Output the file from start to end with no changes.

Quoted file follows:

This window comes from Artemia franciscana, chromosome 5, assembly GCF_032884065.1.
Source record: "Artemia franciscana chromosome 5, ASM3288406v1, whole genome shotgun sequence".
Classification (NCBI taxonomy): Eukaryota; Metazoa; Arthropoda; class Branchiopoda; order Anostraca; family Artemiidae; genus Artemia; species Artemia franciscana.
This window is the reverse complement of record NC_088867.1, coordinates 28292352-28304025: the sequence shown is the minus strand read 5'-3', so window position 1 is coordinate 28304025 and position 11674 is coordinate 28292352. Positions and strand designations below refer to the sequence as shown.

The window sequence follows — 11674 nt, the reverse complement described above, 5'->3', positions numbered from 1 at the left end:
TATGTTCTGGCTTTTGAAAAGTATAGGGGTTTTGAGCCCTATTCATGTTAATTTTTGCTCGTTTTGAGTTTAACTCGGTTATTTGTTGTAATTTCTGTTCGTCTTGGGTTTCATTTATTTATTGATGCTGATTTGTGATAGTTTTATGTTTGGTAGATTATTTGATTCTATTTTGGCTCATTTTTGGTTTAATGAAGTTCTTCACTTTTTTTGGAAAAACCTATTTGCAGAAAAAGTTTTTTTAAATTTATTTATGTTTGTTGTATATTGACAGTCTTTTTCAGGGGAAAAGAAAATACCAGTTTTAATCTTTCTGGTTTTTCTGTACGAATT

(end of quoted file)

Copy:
This window comes from Artemia franciscana, chromosome 5, assembly GCF_032884065.1.
Source record: "Artemia franciscana chromosome 5, ASM3288406v1, whole genome shotgun sequence".
Classification (NCBI taxonomy): Eukaryota; Metazoa; Arthropoda; class Branchiopoda; order Anostraca; family Artemiidae; genus Artemia; species Artemia franciscana.
This window is the reverse complement of record NC_088867.1, coordinates 28292352-28304025: the sequence shown is the minus strand read 5'-3', so window position 1 is coordinate 28304025 and position 11674 is coordinate 28292352. Positions and strand designations below refer to the sequence as shown.

The window sequence follows — 11674 nt, the reverse complement described above, 5'->3', positions numbered from 1 at the left end:
TATGTTCTGGCTTTTGAAAAGTATAGGGGTTTTGAGCCCTATTCATGTTAATTTTTGCTCGTTTTGAGTTTAACTCGGTTATTTGTTGTAATTTCTGTTCGTCTTGGGTTTCATTTATTTATTGATGCTGATTTGTGATAGTTTTATGTTTGGTAGATTATTTGATTCTATTTTGGCTCATTTTTGGTTTAATGAAGTTCTTCACTTTTTTTGGAAAAACCTATTTGCAGAAAAAGTTTTTTTAAATTTATTTATGTTTGTTGTATATTGACAGTCTTTTTCAGGGGAAAAGAAAATACCAGTTTTAATCTTTCTGGTTTTTCTGTACGAATT